Saturday, December 25, 2021

Spider-Man: No Way Home

Movie Name:
Spider-Man: No Way Home
Year of Release: 2021
Director: Jon Watts
Starring: Tom Holland, Zendaya, Benedict Cumberbatch, Jacob Batalon, Jon Favreau, Marisa Tomei, Jamie Foxx, Willem Dafoe, Alfred Molina, Andrew Garfield, Tobey Maguire, Benedict Wong, Tony Revolori, J.K. Simmons, Angourie Rice, Paula Newsome, Martin Starr, Hannibal Buress, Arian Moayed
Genre: Adventure, Action
Score out of ten (whole numbers only): 6
View Trailer

Synopsis and Review:
The new Spider-Man film picks up its narrative directly following the events from the previous installment, "Far From Home", where Peter Parker's secret identity got exposed for the entire world to witness. As a direct result of this event, Peter's life, alongside his family and closest friends lives gets turned upside down, with all sorts of unwanted attention. Wanting to correct the situation Peter seeks help from Doctor Strange. He suggests performing a spell which will make everyone forget that Peter Parker is Spider-Man, but as he's casting the spell, Peter keeps wanting to add some exceptions, until the whole process goes awry. Due to the spell collapse, other characters from other universes start coming into this one, with different villains making an appearance. As Peter is tempted to send all these characters back to their own universes, he suddenly realizes some of these individuals perished and had some sad demises. With the help of his aunt, he decides to change the fate of these individuals, and gets some additional unexpected assistance.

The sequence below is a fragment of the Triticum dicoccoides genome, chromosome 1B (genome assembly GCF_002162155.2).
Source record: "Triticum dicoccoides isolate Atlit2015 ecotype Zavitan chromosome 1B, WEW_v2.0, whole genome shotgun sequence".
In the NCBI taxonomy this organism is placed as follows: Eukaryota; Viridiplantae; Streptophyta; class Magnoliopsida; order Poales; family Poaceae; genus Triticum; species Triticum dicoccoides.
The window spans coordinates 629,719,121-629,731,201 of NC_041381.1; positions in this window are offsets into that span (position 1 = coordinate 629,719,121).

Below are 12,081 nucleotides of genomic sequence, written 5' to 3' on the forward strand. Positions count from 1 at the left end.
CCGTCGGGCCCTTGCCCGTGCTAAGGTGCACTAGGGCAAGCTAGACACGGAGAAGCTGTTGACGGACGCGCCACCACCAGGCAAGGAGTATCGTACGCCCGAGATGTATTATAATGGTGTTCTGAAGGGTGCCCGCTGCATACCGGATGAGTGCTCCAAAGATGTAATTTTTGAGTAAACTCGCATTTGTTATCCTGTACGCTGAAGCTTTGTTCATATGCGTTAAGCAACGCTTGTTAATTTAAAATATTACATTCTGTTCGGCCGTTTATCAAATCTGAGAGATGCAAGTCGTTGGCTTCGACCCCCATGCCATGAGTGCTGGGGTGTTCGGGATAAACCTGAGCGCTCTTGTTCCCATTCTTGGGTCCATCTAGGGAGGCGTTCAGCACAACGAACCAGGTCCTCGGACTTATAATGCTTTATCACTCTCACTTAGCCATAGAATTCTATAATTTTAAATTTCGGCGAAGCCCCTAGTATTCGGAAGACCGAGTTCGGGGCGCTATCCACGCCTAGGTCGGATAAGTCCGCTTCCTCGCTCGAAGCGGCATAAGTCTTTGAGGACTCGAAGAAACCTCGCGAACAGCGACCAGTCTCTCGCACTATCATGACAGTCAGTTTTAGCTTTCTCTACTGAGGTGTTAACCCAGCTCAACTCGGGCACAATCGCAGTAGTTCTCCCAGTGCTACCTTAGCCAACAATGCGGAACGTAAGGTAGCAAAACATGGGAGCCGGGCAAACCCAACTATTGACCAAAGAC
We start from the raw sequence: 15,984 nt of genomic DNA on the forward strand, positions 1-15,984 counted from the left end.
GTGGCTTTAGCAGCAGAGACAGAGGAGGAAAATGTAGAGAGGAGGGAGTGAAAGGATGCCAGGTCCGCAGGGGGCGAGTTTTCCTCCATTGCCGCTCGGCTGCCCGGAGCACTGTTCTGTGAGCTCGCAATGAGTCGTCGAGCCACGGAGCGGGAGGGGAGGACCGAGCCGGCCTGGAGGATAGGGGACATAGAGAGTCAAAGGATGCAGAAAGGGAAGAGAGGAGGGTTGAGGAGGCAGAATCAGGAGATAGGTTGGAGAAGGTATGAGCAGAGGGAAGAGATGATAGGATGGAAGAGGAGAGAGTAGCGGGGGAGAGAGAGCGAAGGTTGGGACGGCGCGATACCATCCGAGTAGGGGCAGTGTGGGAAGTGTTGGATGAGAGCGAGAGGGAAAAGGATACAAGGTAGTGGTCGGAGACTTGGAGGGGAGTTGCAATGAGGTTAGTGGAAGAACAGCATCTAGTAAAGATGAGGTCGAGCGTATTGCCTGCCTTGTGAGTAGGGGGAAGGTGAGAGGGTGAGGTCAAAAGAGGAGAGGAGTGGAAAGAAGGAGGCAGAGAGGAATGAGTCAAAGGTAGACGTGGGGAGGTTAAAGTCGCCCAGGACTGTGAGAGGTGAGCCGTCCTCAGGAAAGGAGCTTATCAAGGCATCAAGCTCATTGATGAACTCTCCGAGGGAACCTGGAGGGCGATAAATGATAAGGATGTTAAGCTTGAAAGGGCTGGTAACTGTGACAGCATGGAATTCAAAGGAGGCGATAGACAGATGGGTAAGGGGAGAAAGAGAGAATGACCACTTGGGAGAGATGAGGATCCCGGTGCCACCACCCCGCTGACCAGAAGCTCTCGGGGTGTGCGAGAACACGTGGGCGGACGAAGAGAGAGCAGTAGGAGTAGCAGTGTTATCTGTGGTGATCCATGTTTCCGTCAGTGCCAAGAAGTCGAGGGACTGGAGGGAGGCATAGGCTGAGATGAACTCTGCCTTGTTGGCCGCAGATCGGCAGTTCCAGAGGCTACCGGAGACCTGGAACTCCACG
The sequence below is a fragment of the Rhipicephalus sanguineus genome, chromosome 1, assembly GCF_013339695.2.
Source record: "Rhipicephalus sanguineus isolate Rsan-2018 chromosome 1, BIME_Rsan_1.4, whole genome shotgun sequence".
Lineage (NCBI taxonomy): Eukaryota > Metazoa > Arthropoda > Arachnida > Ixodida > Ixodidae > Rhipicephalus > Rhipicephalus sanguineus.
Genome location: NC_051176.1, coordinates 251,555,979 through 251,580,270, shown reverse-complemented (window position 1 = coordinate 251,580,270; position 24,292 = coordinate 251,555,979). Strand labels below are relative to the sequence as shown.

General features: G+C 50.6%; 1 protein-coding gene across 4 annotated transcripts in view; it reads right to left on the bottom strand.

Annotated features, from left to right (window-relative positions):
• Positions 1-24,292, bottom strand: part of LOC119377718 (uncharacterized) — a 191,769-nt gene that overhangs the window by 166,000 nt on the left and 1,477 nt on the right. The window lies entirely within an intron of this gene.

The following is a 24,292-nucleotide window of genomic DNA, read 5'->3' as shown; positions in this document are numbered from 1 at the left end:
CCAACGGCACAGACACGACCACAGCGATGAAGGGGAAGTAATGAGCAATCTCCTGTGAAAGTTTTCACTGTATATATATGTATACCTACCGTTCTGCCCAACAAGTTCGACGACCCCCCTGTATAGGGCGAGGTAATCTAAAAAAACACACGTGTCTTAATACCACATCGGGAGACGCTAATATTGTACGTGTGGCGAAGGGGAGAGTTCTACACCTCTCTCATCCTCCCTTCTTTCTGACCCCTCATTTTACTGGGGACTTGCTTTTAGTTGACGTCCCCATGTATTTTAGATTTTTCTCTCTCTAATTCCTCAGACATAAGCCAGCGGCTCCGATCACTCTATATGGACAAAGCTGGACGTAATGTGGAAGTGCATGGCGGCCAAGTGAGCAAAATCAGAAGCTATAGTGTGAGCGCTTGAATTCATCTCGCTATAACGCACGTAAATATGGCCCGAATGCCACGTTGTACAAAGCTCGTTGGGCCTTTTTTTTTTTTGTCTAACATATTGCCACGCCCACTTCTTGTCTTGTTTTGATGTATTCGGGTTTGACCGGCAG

"Spider-Man: No Way Home" continues the tone previously established by Jon Watts, which is not substantially different from the previous versions shepherded by Sam Raimi and Marc Webb, though these versions, particularly Raimi's "Spider-Man 3" veered towards campy, while Marc Webb's version never truly solidified a particular point of view for the lead character. Aside from the fact that in Jon Watts' take on the character, Tom Holland actually looks like a teenager, there's also been a narrative benefit in the fact that this character inhabits a reality where other superheroes co-exist, and where the consequences of certain events percolate across everyone's lives. What is less successful in these films, is the decidedly formulaic, and lack of dimension that is given to most of the lead and supporting characters. "No Way Home" does try to break away from the mold ever so slightly, by giving a more dramatic arc to Peter's story, and giving some extra dimension to the lives of the somewhat cardboard villains from previous features, but even then it never truly strays very far away from the formula Marvel has now established. These are films that continue to be impeccably assembled, with wonderful production talent, including great actors, which in this case includes Benedict Cumberbatch, Alfred Molina, Willem Dafoe and Marisa Tomei, solid cinematography and score, from Mauro Fiore and Michael Giacchino respectively, however, and for all his proficiency, it's somewhat difficult to actually discern what Jon Watts' point of a view as a storyteller actually is. "Spider-Man: No Way Home" utilizes a narrative angle that is somewhat different than the previous episodes, but it's ultimately a film that continues to live by the same formula that Marvel has established so well, which while making some of these films fairly entertaining, also makes them somewhat generic (and some quite forgettable). Worth watching.